Uber Admits It Wants To Take Riders Away From Public Transit

“Uber took down the taxi industry and now it wants a piece of public transit,” reports CNN, in an article shared by dryriver:
For years, as it aggressively entered new markets, Uber has maintained that it is a complement and ally of public transit. But that messaging changed earlier this month, when Uber released its S-1 ahead of its upcoming initial public offering. In the regulatory filing, Uber said its growth depends on better competing with public transportation, which it identifies as a $1 trillion market it can grab a share of over the long-term. Uber, which lost $1.8 billion in 2018, said it offers incentives to drivers to scale up its network to attract riders away from personal vehicles and public transportation.

Transportation experts say that if Uber grabs a big chunk of its target market — 4.4 trillion passenger miles on public transportation in the 63 countries in which it operates — cities would grind to a halt, as there would literally be no space to move on streets….

Uber’s rival Lyft didn’t describe public transportation as a competitor in its S-1. But while the corporate mission may be different, in practice there’s little difference, experts say.

“Try to imagine the island of Manhattan, and everyone taking the subway being in a rideshare. It just doesn’t function….” said Christof Spieler, who teaches transportation at Rice University and wrote the book Trains, Buses, People. “It’s a world in which large cities essentially break down.”

And transportation consultant Jarrett Walker tells CNN that while it may make business sense for Uber and Lyft to pursue this strategy, “it may also be a strategy that’s destroying the world.”

Silicon Valley’s dirty secret: Using a shadow workforce of contract employees to drive profits

As the gig economy grows, the ratio of contract workers to regular employees in corporate America is shifting. Google, Facebook, Amazon, Uber and other Silicon Valley tech titans now employ thousands of contract workers to do a host of functions — anything from sales and writing code to managing teams and testing products. This year at Google, contract workers outnumbered direct employees for the first time in the company’s 20-year history.

It’s not only in Silicon Valley. The trend is on the rise as public companies look for ways to trim HR costs or hire in-demand skills in a tight labor market. The U.S. jobless rate dropped to 3.7 percent in September, the lowest since 1969, down from 3.9 percent in August, according to the Bureau of Labor Statistics.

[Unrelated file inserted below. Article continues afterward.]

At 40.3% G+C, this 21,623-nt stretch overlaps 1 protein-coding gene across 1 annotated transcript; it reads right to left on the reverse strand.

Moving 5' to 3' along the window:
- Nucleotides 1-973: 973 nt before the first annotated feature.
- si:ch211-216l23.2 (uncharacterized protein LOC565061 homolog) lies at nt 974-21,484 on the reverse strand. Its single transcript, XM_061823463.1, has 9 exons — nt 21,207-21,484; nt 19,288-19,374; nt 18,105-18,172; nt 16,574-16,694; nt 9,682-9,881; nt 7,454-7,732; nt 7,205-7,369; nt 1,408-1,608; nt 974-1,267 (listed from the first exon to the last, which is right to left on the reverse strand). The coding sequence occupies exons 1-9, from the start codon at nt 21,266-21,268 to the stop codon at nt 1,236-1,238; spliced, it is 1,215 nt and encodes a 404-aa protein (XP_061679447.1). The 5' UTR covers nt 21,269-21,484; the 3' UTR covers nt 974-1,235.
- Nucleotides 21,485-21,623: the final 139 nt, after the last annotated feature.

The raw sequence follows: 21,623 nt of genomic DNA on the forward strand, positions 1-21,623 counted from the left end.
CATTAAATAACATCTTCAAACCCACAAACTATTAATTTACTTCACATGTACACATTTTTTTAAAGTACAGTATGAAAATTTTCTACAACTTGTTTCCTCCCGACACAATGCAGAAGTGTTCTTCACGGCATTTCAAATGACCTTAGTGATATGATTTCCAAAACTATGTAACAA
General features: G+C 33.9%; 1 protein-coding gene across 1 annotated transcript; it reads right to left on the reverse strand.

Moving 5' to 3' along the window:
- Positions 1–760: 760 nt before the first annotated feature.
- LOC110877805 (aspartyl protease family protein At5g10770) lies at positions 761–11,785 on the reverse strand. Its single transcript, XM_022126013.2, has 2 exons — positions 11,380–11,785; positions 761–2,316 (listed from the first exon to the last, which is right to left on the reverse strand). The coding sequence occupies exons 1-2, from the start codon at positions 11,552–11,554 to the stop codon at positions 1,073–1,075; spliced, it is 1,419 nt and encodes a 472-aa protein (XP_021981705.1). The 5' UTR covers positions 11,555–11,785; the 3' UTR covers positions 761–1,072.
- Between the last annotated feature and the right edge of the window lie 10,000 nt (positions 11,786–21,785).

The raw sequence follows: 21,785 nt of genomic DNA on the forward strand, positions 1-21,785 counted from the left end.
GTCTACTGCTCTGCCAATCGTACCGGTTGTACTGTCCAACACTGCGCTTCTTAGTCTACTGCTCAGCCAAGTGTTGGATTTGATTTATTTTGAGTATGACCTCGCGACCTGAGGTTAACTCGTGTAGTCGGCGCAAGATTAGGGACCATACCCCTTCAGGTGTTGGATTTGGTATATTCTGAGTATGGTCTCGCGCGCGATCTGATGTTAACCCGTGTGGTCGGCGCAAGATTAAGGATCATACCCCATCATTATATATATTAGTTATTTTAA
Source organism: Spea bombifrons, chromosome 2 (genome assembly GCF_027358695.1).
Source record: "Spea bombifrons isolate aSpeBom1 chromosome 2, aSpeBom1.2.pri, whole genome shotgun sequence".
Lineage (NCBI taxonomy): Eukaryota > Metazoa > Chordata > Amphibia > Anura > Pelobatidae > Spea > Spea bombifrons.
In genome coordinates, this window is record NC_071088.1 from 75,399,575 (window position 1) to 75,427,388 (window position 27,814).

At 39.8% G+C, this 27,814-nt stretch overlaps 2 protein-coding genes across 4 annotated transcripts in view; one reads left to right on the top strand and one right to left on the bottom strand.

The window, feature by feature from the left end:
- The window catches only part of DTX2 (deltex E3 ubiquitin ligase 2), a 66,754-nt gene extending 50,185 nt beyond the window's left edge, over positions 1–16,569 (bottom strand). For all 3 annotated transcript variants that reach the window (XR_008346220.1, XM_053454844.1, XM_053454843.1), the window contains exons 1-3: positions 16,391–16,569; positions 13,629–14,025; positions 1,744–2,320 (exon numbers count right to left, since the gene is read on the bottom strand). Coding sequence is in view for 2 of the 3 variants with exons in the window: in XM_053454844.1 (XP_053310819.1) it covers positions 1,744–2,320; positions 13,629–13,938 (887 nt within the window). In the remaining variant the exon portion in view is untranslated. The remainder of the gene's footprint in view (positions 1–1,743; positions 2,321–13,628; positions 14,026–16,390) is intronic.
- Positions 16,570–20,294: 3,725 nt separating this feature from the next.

Some 57.3 million Americans, or 36 percent of the workforce, are now freelancing, according to a 2017 report by Upwork. In San Mateo and Santa Clara counties alone, there are an estimated 39,000 workers who are contracted to tech companies, according to one estimate by University of California Santa Cruz researchers.

Spokespersons at Facebook and Alphabet declined to disclose the number of contract workers they employ. A spokesperson at Alphabet cited two main reasons for hiring contract or temporary workers. One reason is when the company doesn’t have or want to build out expertise in a particular area such as doctors, food service, customer support or shuttle bus drivers. Another reason is a need for temporary workers when there is a sudden spike in workload or to cover for an employee who is on leave.

Half of US Uber drivers make less than $10 an hour after vehicle expenses

Uber lures drivers with the idea of being your own boss and “making great money with your car.” The “great money” part is up for debate.

The median hourly pay with tip for Uber drivers in the U.S. is $14.73, according to a new study conducted by Ridester, a publication that focuses on the ride-hail industry. That figure includes tips but doesn’t account for expenses like insurance, gas and car depreciation incurred while working. Using Ridester’s low-end estimate of $5 per hour in vehicle costs, drivers would bring in $9.73 per hour and potentially much less.

That implies a driver working 40 hours per week would make an annual salary of almost $31,000 before vehicle expenses, and about $20,000 after expenses (but still before taxes). That’s below the poverty threshold for a family of three.

This is important because online “gig economy” jobs, including driving for Uber, are a growing part of the U.S. workforce: About 5 percent of the working population has worked in the gig economy in the past year, up from 2 percent in 2013. So their labor is increasingly tied to overall prosperity. Additionally, these workers are still typically considered contractors, meaning that they aren’t required to receive employer healthcare or other employee benefits.